There is a monthly cost you pay to join a Medicare drug plan. Premiums vary by plan.

Deductible

This is the amount you pay for your prescriptions before your plan starts to share in the costs. Deductibles vary by plans. Some plans may not have any deductible.

Copayment/Coinsurance

This is the amount you pay for your prescriptions after you have paid the deductible. In some plans, you pay the same copayment (a set amount) or coinsurance (a percentage of the cost) for any prescription. In other plans, there might be different levels or “tiers,” with different costs. (For example, you might have to pay less for generic drugs than brand names. Or, some brand names might have a lower copayment than other brand names.) Also, in some plans your share of the cost can increase when your prescription drug costs reach a certain limit.

Coverage


Formulary

A list of drugs that a Medicare drug plan covers is called a formulary. Formularies include generic drugs and brand-name drugs. Most prescription drugs used by people with Medicare will be on a plan’s formulary. The formulary must include at least two drugs in categories and classes of most commonly prescribed drugs to people with Medicare. This makes sure that people with different medical conditions can get the treatment they need.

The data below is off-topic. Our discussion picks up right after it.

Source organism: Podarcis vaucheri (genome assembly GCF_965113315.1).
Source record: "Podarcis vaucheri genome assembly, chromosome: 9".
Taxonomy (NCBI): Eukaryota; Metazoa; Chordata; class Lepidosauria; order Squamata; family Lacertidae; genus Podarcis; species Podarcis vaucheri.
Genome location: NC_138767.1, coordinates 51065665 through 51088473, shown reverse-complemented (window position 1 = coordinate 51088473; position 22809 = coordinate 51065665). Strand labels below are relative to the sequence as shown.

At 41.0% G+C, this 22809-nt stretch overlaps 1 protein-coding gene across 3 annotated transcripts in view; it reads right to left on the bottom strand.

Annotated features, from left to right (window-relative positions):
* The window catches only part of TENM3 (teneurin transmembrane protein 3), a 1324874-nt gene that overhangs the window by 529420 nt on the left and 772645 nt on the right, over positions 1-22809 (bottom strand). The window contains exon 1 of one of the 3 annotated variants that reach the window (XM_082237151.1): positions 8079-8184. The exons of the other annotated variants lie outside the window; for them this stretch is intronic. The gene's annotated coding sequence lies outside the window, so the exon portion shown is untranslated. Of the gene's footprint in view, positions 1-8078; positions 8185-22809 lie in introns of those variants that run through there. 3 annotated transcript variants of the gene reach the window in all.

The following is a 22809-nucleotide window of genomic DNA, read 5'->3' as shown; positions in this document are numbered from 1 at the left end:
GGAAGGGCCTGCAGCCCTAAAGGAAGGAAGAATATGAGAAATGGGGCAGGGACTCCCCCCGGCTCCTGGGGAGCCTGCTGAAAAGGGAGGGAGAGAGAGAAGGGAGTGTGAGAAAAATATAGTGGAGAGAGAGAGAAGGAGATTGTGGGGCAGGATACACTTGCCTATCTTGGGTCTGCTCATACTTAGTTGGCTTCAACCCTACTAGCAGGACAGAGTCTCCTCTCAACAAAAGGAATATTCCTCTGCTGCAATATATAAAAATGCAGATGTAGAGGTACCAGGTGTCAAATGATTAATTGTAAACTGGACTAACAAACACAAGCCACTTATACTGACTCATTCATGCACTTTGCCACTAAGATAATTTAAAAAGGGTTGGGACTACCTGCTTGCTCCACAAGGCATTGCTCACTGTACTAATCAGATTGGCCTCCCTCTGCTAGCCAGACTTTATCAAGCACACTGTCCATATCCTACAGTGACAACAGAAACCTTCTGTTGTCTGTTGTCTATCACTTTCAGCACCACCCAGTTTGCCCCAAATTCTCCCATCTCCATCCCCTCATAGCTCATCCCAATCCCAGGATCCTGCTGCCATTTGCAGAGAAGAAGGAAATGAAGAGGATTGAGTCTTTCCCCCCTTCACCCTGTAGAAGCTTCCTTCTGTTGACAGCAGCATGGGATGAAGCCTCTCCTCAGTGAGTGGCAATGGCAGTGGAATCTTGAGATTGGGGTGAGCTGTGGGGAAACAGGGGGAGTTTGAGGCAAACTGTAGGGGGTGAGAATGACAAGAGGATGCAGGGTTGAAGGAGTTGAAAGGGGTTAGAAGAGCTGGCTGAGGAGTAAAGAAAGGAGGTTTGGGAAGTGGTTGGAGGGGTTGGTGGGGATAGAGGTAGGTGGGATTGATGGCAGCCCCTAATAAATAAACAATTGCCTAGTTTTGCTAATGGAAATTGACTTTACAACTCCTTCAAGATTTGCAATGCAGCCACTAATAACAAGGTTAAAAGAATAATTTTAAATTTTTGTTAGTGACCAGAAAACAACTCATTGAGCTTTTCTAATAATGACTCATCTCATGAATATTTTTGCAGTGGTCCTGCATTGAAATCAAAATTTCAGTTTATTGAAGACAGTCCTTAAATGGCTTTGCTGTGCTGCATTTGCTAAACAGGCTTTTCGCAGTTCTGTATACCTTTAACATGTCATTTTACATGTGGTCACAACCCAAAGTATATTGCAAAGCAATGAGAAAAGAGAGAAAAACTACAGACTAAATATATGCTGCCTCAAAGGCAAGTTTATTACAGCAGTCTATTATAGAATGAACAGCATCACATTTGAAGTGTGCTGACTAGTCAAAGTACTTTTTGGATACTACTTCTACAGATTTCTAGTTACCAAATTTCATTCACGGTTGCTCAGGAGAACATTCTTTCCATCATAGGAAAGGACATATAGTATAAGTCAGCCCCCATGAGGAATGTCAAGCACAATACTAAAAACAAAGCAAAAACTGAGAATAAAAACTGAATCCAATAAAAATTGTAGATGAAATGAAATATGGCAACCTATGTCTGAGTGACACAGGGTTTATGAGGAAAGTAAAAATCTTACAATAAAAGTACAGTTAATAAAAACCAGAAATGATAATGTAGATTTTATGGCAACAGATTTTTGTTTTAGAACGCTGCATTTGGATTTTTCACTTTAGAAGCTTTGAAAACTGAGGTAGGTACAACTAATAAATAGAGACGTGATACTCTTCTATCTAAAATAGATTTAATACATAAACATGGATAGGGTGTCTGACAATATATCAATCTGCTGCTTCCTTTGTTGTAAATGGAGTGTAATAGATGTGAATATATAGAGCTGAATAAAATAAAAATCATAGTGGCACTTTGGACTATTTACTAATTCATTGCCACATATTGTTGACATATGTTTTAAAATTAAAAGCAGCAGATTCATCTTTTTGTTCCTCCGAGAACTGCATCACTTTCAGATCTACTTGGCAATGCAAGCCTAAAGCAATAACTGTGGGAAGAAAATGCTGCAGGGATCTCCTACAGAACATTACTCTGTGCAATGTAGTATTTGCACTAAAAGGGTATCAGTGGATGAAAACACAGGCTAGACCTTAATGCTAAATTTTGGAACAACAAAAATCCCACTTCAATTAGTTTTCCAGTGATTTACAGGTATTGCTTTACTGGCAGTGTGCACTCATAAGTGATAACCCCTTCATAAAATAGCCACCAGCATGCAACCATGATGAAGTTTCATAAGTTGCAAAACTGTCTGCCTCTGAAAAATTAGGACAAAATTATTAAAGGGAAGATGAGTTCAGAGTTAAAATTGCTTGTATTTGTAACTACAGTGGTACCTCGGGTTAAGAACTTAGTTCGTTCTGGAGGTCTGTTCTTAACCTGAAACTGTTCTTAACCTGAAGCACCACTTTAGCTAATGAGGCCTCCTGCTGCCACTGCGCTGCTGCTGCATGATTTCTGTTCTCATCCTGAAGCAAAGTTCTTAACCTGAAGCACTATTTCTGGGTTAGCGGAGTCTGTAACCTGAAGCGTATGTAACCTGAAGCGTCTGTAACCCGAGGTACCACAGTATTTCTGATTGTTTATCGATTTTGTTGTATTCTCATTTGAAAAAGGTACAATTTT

Prior Authorization

Some drugs are more expensive than others even though some less expensive drugs work just as well. Other drugs may have more side effects, or have restrictions ono how long they can be taken. To be sure certain drugs are used correctly and only when truly necessary, plans may require a “prior authorization.” This means before the plan will cover these prescriptions, your doctor must first contact the plan and show there is a medically-necessary reason why you must use that particular drug for it to be covered. Plans might have other rules like this to ensure that your drug use is effective.

Coverage Gap

If you have high drug costs, you may consider which plans offer additional coverage until you spend $4,050 (in 2008) out-of-pocket. In some plans, if your costs reach an initial coverage limit, then you pay 100% of your prescription costs. This is called the coverage gap. Some plans might offer some coverage during the gap. Even in plans where you pay 100% of covered drug costs after a certain limit, you would still pay less for your prescriptions than you would without this drug coverage.

Convenience